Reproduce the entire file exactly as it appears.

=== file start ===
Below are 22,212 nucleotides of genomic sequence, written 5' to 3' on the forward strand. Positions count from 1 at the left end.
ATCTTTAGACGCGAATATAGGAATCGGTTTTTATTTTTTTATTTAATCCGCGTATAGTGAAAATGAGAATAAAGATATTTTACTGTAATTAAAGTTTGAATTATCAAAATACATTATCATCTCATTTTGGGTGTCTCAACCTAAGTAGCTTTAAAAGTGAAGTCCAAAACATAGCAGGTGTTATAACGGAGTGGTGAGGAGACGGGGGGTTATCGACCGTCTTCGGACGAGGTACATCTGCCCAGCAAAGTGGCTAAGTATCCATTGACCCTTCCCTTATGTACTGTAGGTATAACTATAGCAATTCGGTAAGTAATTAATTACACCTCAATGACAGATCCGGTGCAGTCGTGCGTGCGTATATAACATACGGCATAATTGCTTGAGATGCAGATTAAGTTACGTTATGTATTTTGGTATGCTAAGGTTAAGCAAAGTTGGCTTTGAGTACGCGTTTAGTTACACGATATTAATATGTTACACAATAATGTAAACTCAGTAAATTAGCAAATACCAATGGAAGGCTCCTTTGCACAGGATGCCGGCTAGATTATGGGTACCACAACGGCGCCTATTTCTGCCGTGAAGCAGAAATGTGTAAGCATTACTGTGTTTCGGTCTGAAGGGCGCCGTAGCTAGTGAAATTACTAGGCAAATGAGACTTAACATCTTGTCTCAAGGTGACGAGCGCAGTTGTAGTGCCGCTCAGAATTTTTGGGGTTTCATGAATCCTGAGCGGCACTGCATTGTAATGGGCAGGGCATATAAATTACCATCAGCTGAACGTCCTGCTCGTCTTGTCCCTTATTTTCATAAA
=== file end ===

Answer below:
Below are 22,212 nucleotides of genomic sequence, written 5' to 3' on the forward strand. Positions count from 1 at the left end.
ATCTTTAGACGCGAATATAGGAATCGGTTTTTATTTTTTTATTTAATCCGCGTATAGTGAAAATGAGAATAAAGATATTTTACTGTAATTAAAGTTTGAATTATCAAAATACATTATCATCTCATTTTGGGTGTCTCAACCTAAGTAGCTTTAAAAGTGAAGTCCAAAACATAGCAGGTGTTATAACGGAGTGGTGAGGAGACGGGGGGTTATCGACCGTCTTCGGACGAGGTACATCTGCCCAGCAAAGTGGCTAAGTATCCATTGACCCTTCCCTTATGTACTGTAGGTATAACTATAGCAATTCGGTAAGTAATTAATTACACCTCAATGACAGATCCGGTGCAGTCGTGCGTGCGTATATAACATACGGCATAATTGCTTGAGATGCAGATTAAGTTACGTTATGTATTTTGGTATGCTAAGGTTAAGCAAAGTTGGCTTTGAGTACGCGTTTAGTTACACGATATTAATATGTTACACAATAATGTAAACTCAGTAAATTAGCAAATACCAATGGAAGGCTCCTTTGCACAGGATGCCGGCTAGATTATGGGTACCACAACGGCGCCTATTTCTGCCGTGAAGCAGAAATGTGTAAGCATTACTGTGTTTCGGTCTGAAGGGCGCCGTAGCTAGTGAAATTACTAGGCAAATGAGACTTAACATCTTGTCTCAAGGTGACGAGCGCAGTTGTAGTGCCGCTCAGAATTTTTGGGGTTTCATGAATCCTGAGCGGCACTGCATTGTAATGGGCAGGGCATATAAATTACCATCAGCTGAACGTCCTGCTCGTCTTGTCCCTTATTTTCATAAA